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‘Susie School’ Makes Point To Reduce Dropouts

By Staff | Sep 15, 2010

Six-year-old “Susie School” reminded the Wetzel County Board of Education Sept. 7 of its responsibilities lower the dropout rate and increase the graduation rate, now at 89.2 percent. (Photo by Bill Abraham)

Six-year-old “Susie School” reminded the Wetzel County Board of Education Sept. 7 of its commitment to reducing the dropout rate and increasing the graduation rate, currently at 89.2 percent. The graduation rate is one criteria used in determining Adequate Yearly Progress status, mandated by federal No Child Left Behind legislation, which now requires that a minimum of 80 percent of students graduate.

However, two schools in the county failed to meet AYP because of their graduation rates – Hundred High School, 77.8 percent, and Paden City High School, 75.7 percent. Officials at an earlier board meeting cautioned that rates for smaller schools may be misleading, as a small number of students can change percentages, up or down.

Among the variables that can lower the graduation rate/dropout rate are bullying, absent parenting, stressful events in students’ lives, lack of school support, and others.

Six-year-old Susie-in age appropriate dress-used thematic children’s books to identify the benefits of “academics and attendance,” which she said are fundamental to a successful educational program that keep graduation rates high-and dropout rates lower.

County Superintendent Bill Jones noted that it is with students of Susie’s age “that the dropout problem begins.”

“Susie School” brought a teddy bear with her to the Sept. 7 Wetzel County Board of Education and entrusted his care to Director of Ancillary Services Brian Jones, who did an exceptional job with his charge.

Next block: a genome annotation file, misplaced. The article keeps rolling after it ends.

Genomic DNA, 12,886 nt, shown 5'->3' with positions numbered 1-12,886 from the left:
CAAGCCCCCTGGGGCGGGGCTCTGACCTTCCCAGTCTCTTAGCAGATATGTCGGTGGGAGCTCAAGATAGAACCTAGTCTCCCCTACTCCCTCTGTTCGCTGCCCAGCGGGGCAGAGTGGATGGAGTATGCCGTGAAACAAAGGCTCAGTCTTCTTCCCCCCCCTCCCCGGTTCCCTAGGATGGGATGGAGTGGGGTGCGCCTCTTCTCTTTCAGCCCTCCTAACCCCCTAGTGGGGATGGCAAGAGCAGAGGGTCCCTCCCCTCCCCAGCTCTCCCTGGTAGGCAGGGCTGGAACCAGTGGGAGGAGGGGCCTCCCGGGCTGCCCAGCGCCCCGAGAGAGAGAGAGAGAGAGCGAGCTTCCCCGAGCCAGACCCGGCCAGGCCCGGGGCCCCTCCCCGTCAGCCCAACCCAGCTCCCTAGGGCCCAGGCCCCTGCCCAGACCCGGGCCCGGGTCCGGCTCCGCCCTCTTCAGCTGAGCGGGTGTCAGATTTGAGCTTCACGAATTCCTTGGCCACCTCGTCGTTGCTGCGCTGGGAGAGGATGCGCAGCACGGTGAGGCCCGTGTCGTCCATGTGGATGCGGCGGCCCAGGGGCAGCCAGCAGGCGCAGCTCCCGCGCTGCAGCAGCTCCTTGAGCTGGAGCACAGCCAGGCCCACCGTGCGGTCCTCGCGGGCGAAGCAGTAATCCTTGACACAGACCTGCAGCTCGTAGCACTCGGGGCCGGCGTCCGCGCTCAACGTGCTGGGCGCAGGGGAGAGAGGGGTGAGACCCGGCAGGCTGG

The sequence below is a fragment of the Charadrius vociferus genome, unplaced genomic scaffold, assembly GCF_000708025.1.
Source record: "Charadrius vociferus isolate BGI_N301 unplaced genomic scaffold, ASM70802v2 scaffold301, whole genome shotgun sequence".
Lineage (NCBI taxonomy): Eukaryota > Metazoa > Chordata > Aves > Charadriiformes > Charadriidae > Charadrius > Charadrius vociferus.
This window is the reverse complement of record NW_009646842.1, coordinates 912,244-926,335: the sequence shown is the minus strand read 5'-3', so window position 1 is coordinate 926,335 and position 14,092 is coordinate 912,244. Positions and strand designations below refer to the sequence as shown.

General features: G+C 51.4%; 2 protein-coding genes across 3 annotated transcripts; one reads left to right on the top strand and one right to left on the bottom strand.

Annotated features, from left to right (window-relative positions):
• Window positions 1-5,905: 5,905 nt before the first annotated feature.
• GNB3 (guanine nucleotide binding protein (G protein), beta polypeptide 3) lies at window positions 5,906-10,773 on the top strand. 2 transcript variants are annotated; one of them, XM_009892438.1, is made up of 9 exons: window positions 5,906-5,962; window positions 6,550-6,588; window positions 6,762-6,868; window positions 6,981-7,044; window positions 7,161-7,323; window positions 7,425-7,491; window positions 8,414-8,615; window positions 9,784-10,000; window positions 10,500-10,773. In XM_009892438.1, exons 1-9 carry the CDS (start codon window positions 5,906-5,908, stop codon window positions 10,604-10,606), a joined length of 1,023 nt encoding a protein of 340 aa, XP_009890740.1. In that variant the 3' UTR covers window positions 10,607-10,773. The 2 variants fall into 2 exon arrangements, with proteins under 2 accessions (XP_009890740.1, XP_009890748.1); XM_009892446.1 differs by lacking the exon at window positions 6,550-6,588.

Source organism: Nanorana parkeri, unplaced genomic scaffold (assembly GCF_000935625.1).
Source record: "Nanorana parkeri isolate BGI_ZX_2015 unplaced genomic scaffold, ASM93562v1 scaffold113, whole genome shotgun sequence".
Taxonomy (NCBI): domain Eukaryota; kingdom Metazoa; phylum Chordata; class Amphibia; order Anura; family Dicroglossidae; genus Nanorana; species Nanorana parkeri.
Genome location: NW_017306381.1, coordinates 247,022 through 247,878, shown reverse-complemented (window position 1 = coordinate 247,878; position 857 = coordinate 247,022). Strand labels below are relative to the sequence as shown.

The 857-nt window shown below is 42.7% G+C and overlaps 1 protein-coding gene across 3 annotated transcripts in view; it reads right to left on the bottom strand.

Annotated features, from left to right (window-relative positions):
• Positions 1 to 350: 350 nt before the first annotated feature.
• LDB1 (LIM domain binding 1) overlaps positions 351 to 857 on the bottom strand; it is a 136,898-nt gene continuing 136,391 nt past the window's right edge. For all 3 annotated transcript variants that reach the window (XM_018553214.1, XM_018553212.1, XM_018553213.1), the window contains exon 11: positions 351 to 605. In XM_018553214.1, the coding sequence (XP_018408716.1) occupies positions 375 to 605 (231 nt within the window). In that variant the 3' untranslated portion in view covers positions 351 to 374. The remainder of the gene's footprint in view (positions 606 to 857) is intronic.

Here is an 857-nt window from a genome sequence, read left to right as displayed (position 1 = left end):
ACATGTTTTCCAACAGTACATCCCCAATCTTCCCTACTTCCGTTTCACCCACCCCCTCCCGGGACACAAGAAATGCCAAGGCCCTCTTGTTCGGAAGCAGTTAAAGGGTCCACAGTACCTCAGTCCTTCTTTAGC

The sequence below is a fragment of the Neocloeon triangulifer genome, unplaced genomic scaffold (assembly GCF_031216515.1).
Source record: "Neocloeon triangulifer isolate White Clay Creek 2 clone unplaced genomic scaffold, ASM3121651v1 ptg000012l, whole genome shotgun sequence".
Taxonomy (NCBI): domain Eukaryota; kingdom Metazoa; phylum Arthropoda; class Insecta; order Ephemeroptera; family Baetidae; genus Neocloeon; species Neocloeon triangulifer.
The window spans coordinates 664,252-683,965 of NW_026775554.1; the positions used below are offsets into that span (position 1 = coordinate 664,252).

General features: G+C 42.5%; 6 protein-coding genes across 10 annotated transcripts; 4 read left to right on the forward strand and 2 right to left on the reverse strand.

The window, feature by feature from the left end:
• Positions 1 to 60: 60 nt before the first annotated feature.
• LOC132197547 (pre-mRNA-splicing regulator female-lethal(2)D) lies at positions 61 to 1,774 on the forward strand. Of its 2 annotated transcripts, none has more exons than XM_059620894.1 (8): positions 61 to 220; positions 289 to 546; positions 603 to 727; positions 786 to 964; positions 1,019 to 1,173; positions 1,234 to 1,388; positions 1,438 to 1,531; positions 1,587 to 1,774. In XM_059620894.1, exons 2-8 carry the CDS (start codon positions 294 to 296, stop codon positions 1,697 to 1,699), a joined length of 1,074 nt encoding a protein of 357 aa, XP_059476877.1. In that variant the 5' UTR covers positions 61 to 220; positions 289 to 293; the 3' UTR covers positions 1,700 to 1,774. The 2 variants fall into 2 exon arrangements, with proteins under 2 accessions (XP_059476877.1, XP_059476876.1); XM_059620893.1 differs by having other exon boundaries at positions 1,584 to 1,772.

Although a student cannot drop out of school until age 16, age 17 next year, but a student’s discomfort level may begin very early and authorities still consider the graduation rate a serious problem. Nationally, West Virginia ranks fifth in the graduation rate.

Susie’s presentation preceded another report, from Tammy Wells, county director of secondary and vocational education, student assessment, and strategic planning, who submitted an annual update to the county’s strategic plan. The board-approved plan’s seven objectives include having all students master or exceed grade level on 21st Century educational standards-another criteria for successfully achieving AYP.

The document calls for insuring that “all students with high school diplomas are ready for post-secondary education and careers.” The year-old Red Hat Mining Program at Hundred High School is such an effort to provide students an opportunity to enter the workforce upon graduation.

Wells said that meeting AYP “is a goal we all must work on-teachers, administrators, parents, and students.” She also said that the plan addresses the problem of students at risk for dropping out. The plan goes to the state board of education Sept. 15 for its required approval.